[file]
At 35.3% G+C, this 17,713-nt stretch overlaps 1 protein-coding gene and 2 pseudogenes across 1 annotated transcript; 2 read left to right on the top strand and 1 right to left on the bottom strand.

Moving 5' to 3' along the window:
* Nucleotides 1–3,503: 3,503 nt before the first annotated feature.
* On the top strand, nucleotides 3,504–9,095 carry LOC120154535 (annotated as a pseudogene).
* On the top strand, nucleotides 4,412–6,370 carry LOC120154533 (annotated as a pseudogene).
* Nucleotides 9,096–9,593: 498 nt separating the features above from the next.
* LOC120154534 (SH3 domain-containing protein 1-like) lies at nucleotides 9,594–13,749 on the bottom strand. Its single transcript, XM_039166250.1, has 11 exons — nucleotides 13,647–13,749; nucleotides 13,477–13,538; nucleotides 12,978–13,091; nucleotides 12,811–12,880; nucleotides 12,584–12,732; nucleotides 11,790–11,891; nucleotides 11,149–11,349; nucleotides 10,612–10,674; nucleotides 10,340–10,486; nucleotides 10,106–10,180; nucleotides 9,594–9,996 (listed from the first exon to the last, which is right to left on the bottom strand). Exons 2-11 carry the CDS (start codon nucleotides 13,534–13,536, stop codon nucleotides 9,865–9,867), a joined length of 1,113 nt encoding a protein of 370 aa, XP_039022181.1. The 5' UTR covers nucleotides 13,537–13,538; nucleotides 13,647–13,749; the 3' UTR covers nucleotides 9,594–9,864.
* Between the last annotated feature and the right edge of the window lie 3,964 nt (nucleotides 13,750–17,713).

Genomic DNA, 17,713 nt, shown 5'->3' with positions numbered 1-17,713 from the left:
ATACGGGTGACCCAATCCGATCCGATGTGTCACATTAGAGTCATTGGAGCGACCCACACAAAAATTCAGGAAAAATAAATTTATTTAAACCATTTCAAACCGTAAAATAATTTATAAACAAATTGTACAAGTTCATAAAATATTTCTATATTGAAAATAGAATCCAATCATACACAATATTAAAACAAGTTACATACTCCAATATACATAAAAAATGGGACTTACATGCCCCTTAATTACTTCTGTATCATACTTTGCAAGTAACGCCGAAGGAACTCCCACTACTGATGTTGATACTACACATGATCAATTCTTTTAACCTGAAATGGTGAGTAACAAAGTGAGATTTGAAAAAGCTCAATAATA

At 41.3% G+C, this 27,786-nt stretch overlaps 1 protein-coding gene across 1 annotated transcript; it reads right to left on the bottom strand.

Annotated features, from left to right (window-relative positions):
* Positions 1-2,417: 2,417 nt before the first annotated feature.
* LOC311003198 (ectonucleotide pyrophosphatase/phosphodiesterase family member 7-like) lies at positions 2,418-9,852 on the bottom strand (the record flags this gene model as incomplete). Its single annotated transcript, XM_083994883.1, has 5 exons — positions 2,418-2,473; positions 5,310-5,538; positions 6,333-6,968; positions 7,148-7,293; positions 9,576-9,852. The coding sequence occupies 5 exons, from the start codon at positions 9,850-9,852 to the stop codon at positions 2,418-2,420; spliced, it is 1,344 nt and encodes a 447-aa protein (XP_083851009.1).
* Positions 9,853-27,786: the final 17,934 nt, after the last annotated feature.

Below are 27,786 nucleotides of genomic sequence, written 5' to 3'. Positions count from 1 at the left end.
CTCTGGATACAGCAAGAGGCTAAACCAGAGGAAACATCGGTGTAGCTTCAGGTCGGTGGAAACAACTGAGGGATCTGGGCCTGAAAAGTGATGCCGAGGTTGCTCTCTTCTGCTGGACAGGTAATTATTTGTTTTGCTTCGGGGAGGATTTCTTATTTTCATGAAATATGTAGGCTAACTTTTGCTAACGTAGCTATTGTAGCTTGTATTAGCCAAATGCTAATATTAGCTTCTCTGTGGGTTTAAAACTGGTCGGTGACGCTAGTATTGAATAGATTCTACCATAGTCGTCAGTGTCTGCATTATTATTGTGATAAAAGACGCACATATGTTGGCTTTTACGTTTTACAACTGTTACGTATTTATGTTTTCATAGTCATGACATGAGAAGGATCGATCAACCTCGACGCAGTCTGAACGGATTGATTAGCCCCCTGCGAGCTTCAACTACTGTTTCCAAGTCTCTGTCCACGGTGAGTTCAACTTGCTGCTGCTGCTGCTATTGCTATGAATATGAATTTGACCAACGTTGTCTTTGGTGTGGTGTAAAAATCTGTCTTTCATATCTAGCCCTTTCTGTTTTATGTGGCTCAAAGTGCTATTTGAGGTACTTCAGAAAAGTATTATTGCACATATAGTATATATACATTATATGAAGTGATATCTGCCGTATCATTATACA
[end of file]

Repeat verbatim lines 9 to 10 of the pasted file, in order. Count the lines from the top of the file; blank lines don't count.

Genomic DNA, 17,713 nt, shown 5'->3' with positions numbered 1-17,713 from the left:
ATACGGGTGACCCAATCCGATCCGATGTGTCACATTAGAGTCATTGGAGCGACCCACACAAAAATTCAGGAAAAATAAATTTATTTAAACCATTTCAAACCGTAAAATAATTTATAAACAAATTGTACAAGTTCATAAAATATTTCTATATTGAAAATAGAATCCAATCATACACAATATTAAAACAAGTTACATACTCCAATATACATAAAAAATGGGACTTACATGCCCCTTAATTACTTCTGTATCATACTTTGCAAGTAACGCCGAAGGAACTCCCACTACTGATGTTGATACTACACATGATCAATTCTTTTAACCTGAAATGGTGAGTAACAAAGTGAGATTTGAAAAAGCTCAATAATA